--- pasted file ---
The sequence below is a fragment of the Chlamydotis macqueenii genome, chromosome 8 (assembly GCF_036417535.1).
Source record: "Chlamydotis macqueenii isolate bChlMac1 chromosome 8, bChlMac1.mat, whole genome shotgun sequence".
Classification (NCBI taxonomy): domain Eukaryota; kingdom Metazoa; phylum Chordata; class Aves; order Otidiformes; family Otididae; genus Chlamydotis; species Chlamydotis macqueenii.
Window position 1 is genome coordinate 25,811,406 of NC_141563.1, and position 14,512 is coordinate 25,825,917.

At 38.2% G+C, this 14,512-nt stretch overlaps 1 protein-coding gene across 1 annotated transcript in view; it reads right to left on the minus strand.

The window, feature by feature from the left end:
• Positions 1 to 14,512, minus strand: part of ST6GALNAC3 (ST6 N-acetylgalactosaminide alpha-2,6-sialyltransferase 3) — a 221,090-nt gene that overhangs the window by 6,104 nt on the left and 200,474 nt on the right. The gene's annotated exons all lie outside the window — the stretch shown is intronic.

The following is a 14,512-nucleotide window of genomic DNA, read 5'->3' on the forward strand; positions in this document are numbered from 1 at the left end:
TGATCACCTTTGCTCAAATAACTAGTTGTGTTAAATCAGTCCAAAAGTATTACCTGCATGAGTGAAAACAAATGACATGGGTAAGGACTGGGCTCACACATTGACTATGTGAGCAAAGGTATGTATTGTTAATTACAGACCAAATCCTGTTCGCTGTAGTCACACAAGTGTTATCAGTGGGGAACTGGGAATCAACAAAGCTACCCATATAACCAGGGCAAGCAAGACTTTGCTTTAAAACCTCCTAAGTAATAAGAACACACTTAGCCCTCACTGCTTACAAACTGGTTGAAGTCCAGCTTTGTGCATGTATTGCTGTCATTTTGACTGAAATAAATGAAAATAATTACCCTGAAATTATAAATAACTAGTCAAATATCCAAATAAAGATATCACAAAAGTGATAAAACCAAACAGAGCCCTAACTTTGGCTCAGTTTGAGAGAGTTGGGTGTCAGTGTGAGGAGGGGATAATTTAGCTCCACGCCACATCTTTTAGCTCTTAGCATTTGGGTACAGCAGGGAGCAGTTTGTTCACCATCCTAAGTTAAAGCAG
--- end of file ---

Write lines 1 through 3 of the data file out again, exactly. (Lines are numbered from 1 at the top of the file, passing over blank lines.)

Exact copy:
The sequence below is a fragment of the Chlamydotis macqueenii genome, chromosome 8 (assembly GCF_036417535.1).
Source record: "Chlamydotis macqueenii isolate bChlMac1 chromosome 8, bChlMac1.mat, whole genome shotgun sequence".
Classification (NCBI taxonomy): domain Eukaryota; kingdom Metazoa; phylum Chordata; class Aves; order Otidiformes; family Otididae; genus Chlamydotis; species Chlamydotis macqueenii.